The Richard Nickel story is both tragic and inspiring. The architectural photographer and salvager of ornament from Louis Sullivan buildings was committed to the fight for historic preservation in the 1960s, the era of “urban renewal” and landmark demolition. The Driehaus Museum has just opened an exhibit of his work, titled Capturing Louis Sullivan: What Richard Nickel Saw.
The exhibit is also a tribute to Nickel because 2022 is the 50th anniversary of his death. He was crushed by falling debris as he continued to salvage architectural ornament from the Chicago Stock Exchange building during its demolition. He was killed on April 13, 1972, and his body was finally found among the debris 26 days later. He was 43 years old.
The Driehaus exhibit, which features photographs and ornament salvaged by Nickel, is divided into galleries devoted to homes and commercial buildings designed by Adler & Sullivan and additional galleries devoted to the Chicago Stock Exchange and to some of the ornament that Nickel salvaged. The exhibition focuses on buildings that were the work of Adler & Sullivan in Chicago.
The exhibit is carefully curated to the Driehaus spaces by David Allen Hanks, a decorative arts specialist who joined the Art Institute of Chicago staff in 1969 and knew some of the principals involved in Nickel’s work. He also has worked at the Smithsonian Institution and at the Montreal Museum of Decorative Art.
Nickel’s work and his obsession with remnants of Adler & Sullivan buildings is credited with preserving Sullivan’s legacy: his devotion to the spare design of tall buildings and their organic ornamentation. Nickel was one of those engaged in protests about the demolition of Chicago architectural landmarks, beginning with the Garrick Theatre in 1961. (The Garrick Theatre story was told in a recent exhibit at Wrightwood 659.) After despairing over the possibility of saving those architectural treasures, Nickel determined he would preserve their majesty by salvaging ornament and other remnants during demotion and meticulously documenting the building interiors and the process of destruction through his photographs.
In contrast to homes designed by Frank Lloyd Wright, which are considered architectural treasures to be lived in, almost all of Sullivan’s work in the Chicago area has been demolished. Fortunately, we have Nickel’s photography and the architectural remnants he salvaged with the help of several young architects, who are still around to tell tales of working with Nickel—architects John Vinci and David Norris and Chicago cultural historian Tim Samuelson. Nickel collected ornament pried off homes and commercial buildings for years, first accumulating them in a garage. Later he worked with Southern Illinois University in Edwardsville to establish a Sullivan collection there when no one in Chicago was interested.
The most poignant item in this impressive exhibit is a small one: one of Richard Nickel’s letters displayed under glass. It’s a letter written on a typewriter (complete with strikeovers) to his friend Tim Samuelson in March 1972. He tells Samuelson he might have to end their salvaging adventures because he has promised his fiancée Carol that the Stock Exchange would be the last building he would document. They planned to marry in June 1972.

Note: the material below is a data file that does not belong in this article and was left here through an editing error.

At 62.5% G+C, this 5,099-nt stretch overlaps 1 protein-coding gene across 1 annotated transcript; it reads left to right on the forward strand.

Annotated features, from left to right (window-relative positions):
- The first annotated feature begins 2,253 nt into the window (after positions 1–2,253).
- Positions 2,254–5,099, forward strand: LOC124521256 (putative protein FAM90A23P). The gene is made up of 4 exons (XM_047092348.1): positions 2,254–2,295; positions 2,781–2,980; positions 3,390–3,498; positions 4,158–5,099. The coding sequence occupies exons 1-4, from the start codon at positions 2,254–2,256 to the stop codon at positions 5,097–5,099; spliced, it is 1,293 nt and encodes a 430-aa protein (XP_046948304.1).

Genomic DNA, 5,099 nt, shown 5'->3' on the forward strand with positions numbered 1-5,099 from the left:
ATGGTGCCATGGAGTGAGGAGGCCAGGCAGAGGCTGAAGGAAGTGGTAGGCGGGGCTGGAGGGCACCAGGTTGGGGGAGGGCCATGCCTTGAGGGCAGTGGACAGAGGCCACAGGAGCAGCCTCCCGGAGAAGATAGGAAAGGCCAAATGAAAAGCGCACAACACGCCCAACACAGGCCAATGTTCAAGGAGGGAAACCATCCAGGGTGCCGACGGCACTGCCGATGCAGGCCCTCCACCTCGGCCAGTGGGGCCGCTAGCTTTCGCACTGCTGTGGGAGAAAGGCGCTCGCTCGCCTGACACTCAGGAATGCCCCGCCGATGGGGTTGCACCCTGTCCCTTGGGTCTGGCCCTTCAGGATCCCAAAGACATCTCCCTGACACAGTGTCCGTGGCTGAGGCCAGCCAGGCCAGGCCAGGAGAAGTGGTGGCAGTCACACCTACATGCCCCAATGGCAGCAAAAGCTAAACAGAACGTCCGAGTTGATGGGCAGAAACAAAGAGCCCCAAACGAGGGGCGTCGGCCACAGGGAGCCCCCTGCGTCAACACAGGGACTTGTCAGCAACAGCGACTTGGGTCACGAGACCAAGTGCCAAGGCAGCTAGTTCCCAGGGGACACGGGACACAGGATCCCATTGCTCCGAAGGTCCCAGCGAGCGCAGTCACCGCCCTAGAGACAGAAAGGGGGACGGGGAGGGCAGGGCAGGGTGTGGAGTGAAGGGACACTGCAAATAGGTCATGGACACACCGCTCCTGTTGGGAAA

The 40 Nickel photographs in the Driehaus exhibit are from the Richard Nickel Archive at the Ryerson & Burnham Archive at the Art Institute of Chicago. Many of the architectural remnants exhibited are part of the Richard H. Driehaus Collection.
The Driehaus Museum itself is, of course, a landmark in carefully done historic preservation. The house, known as the Nickerson Mansion, was built in 1883 for a banker. It was the headquarters of the American College of Surgeons from 1919 to 1963. Driehaus, who had been collecting decorative arts for decades, bought the mansion in 2003 and commissioned its restoration and eventually its opening as a decorative arts museum in 2008.
Other Sources on Sullivan and Nickel
Richard Cahan’s 1994 book, They All Fall Down: Richard Nickel’s Struggle to Save America’s Architecture, tells Nickel’s story in text and photos. The author details what happened on April 13, 1972. Nickel, who lived in the attic of his parents’ home in Park Ridge, was setting off for downtown to salvage a 4foot x 6foot lintel (a terra cotta panel between the second and third floors) from the Stock Exchange 30 N LaSalle St. His mother made blueberry muffins that morning and her son grabbed one as he left, promising he would see her that night.
Cahan’s book was adapted for the play They All Fall Down produced by Lookingglass Theatre in 2001. The late Chicago actor, Larry Neumann Jr., played Nickel.
If you want to get a sense of the design of the Chicago Stock Exchange building, you can visit the Stock Exchange Trading Room at the Art Institute of Chicago. Sections of the Trading Room, including Sullivan’s elaborate stenciled decorations, molded plaster capitals, and art glass, were preserved and used in the 1976–77 reconstruction of the room. A visit to the trading floor is visual proof of the immediate and visceral power of the ornament he used so carefully in his building designs.
The arch salvaged from the building’s exterior is installed in Grant Park, at the southwest corner of Columbus Drive and Monroe Street.
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Capturing Louis Sullivan: What Richard Nickel Saw is on display at the Richard Driehaus Museum, 40 E. Erie St., through February 19. The museum is open Thursday-Sunday. Tickets are $20 general admission with discounts for seniors and students. Public guided tours are offered at several times each day, and are $5 plus the cost of regular admission. See the website for more information. The museum encourages you to reserve tickets in advance.
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